GLIOBLASTOMA | Carrie Gilman

 

The birds are dying.
 
We look at one another, uncertain
this is what he meant to say.
 
I look out the window expectant,
watch for a flicker perishing,
a swallow coming to its end.
 
The birds are dying, he says
again.  Now we are certain
of the word, Dying.
 
Have there been fewer birds
around?
she asks, assessing
whether his statement is fact
or a mere confluence of words.
 
He leans back in his chair
folds his hands neatly in his lap.
 
I imagine he has held this posture
a thousand times before.
 
Oh, I hadn’t really noticed, he says.
 
The room stills. Then, silence takes flight,
past the row of apple trees, into
the evening air, murmuration changing shape.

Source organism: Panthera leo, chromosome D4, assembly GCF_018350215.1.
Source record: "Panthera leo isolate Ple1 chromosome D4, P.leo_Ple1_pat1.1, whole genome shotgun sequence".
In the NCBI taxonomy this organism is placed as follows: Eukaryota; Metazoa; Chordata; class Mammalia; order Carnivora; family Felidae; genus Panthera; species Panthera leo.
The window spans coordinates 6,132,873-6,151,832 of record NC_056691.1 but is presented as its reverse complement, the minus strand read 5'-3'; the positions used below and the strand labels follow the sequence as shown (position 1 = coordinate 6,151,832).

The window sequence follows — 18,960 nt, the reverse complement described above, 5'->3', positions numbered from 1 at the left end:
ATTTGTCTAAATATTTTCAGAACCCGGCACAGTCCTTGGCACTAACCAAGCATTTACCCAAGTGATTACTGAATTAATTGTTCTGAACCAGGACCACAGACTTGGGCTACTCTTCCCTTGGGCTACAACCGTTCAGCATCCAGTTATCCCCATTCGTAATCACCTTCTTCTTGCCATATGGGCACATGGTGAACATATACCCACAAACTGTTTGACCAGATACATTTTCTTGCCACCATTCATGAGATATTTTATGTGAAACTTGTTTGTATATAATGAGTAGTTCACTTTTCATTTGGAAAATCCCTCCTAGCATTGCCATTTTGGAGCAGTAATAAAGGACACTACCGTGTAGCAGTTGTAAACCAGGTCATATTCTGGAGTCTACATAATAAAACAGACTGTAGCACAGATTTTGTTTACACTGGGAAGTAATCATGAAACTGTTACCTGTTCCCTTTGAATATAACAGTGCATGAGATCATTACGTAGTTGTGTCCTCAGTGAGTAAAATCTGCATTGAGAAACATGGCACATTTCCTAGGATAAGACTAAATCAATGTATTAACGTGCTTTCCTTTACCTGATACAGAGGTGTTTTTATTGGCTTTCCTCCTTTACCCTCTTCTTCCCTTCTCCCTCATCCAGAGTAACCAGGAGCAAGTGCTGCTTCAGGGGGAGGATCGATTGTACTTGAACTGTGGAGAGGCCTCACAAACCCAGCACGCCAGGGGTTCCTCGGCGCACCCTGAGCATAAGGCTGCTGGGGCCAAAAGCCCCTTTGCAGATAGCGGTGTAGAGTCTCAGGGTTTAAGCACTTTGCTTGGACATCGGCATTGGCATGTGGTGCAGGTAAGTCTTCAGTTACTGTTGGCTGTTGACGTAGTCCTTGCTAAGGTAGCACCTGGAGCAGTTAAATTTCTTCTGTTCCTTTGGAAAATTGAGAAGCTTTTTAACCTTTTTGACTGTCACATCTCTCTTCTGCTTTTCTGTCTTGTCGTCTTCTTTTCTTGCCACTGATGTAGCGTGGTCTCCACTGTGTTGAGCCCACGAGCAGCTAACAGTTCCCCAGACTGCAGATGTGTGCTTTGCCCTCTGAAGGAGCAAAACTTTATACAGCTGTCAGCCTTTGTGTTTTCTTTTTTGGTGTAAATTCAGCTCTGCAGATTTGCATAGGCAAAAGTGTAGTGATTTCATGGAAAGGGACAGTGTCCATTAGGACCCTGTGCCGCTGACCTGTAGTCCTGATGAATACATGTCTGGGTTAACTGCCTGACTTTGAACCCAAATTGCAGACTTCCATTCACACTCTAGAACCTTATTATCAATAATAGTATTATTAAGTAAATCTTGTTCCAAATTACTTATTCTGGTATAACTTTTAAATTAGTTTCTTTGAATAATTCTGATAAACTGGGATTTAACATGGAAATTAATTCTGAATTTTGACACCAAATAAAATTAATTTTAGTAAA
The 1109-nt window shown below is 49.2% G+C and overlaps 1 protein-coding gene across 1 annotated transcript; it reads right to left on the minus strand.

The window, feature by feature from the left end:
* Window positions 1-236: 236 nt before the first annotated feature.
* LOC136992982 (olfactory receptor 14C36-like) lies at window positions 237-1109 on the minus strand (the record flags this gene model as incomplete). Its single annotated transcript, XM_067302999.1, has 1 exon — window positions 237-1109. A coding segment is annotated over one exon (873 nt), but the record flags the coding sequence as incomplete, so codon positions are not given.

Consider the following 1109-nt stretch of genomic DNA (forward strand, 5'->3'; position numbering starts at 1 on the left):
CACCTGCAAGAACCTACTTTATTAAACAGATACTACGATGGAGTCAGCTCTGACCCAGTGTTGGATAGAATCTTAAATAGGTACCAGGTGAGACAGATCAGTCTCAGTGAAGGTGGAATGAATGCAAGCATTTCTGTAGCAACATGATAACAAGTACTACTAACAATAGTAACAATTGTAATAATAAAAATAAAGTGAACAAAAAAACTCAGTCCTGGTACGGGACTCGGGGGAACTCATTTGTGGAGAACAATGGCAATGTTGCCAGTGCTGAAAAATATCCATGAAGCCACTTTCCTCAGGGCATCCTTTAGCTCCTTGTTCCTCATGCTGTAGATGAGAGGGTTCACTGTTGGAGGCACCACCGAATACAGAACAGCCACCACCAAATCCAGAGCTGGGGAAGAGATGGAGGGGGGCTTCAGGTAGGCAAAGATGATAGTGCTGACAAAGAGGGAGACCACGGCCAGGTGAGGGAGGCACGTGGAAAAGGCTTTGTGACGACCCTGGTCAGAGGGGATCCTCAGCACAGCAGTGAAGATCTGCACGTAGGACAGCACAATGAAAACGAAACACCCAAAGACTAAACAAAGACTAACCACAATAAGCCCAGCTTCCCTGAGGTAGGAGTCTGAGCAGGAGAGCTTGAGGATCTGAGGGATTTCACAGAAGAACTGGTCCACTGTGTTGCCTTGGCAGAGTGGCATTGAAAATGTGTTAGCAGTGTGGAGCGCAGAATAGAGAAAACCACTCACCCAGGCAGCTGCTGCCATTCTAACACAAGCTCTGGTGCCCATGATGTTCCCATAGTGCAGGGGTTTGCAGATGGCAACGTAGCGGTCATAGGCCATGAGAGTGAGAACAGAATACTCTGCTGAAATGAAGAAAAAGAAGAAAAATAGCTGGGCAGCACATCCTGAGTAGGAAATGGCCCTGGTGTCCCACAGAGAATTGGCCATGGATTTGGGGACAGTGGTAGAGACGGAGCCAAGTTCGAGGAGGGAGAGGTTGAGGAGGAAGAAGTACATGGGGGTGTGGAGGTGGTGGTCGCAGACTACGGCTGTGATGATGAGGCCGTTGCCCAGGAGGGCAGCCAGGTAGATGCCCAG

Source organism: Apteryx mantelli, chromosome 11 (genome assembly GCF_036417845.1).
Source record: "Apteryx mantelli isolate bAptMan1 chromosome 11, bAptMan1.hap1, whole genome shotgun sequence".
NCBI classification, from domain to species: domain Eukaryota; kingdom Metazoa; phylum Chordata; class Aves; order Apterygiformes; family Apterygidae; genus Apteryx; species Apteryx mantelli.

We return to discussions of practical things,
easily understood, words without wings.
 


Carrie Gilman is a licensed clinical social worker who has worked in the medical field for over 15 years, primarily in settings serving individuals and families coping with chronic, serious, and end of life illnesses. In that time, Carrie's love of reading and writing poetry has significantly overlapped with the experience of witnessing the way in which individuals and families face illness. Carrie resides in Denver, CO with her husband and daughter.

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